Socks Around the
Copyright 2005 Nancy Stewart
Try this simple game any time. Children
love it! Complete instructions with variations appear under the lyrics.
Socks Around the Circle
Socks around the circle,
To the right they go
When the song is over
Can you feel what's in the toe?
Socks with an object in the toe (see variations below), enough
for each child. I use only black socks, so they all look the same. Use what
you have! Read through all the variations below, and use one that works for
the ages of children you have. Younger children will do better with simple,
recognizable objects, while older children will enjoy the challenge of
trying to identify more unusual objects.
For the older twos and threes, limiting the number of objects
to a couple of simple ones, like blocks and small balls. Show the children
the items that will be in the socks. Place all the socks in a box or tub,
and walk around the circle as you sing, letting the children each take a
sock as you pass. When the song ends, ask each child which of the objects
you showed them is in his or her sock.
For 3’ and 4’s. Use more items, and make some of them unusual,
but show them all of the items first. I have used such things as pine cones,
clothes pins, and empty prescription bottles. As above, place the filled
socks in a container and pass the container around the circle.
For 5-7 year’s olds: Fill the socks with same items as above,
and a couple of really unusual items Look around your house or the classroom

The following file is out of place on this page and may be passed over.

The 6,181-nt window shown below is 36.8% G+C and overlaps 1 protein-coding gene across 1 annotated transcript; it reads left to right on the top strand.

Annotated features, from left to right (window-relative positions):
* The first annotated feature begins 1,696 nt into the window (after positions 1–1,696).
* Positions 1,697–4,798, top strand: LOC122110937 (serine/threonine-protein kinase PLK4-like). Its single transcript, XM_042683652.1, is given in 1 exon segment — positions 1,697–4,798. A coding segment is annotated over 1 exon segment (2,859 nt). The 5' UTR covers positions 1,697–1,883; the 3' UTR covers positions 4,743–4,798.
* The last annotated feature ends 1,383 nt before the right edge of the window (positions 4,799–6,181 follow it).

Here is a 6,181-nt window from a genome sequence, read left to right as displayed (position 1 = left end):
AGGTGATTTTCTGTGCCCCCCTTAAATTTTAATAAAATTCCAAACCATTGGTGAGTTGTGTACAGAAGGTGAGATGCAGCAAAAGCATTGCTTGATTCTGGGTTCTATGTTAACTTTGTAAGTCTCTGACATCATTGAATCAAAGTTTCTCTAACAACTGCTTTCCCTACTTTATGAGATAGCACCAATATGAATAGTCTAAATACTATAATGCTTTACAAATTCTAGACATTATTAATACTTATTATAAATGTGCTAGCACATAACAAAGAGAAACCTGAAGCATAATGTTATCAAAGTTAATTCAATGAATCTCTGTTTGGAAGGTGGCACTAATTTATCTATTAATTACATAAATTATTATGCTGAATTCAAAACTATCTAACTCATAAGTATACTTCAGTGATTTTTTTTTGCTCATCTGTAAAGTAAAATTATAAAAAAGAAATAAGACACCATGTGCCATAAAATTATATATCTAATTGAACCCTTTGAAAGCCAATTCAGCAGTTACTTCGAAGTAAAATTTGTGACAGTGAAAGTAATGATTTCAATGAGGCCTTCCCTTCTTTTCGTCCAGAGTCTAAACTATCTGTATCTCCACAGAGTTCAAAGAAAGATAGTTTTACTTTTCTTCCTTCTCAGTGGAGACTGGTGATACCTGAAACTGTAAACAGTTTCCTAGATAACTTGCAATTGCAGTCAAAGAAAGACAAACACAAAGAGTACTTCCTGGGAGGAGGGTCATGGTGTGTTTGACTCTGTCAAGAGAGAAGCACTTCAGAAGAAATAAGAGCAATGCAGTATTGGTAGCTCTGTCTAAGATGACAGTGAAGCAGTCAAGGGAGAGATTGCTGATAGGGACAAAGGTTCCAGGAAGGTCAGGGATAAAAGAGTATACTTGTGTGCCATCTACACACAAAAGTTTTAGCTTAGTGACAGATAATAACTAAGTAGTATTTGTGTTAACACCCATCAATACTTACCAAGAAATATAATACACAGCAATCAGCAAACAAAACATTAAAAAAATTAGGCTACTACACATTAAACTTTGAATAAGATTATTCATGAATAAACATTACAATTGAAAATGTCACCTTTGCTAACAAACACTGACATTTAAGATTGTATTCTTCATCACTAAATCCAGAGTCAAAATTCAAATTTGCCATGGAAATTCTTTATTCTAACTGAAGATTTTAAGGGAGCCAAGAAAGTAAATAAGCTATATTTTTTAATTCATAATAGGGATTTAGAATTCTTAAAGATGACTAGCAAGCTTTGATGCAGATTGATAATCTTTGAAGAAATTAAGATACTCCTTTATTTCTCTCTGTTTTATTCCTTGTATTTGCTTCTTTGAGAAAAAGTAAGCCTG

for small objects. I once used a small candle snuffer, and we had quite a
conversation about what it was and how it was used in the “olden” days. Same
thing with a spool of thread (one child guessed it was “sewing colors”).
This is an opportunity to increase vocabulary, and teach children about all
kinds of things! Instead of passing the container of socks around, give each
child a sock, and instruct the children to keep passing the socks until the
songs ends. Then you can go around and have each child say what is in his or
her sock. Passing with one hand, while receiving with the other is
challenging for some children, so you may want to practice first.
Use objects that relate specifically to the unit you are
studying. Here are some ideas:
Place different shaped items in the socks, and have children name
Use things like pine cones, rocks, small sticks (not sharp), leaves
(several fresh, soft ones in a clump), a baggie of sand.
toothbrush, bar of soap, wash cloth, , dental floss
Use your imagination, and things you have around you!
Other things I have used include:
glue stick, crayon, library card, large
thick screw, dental floss, small book, necklace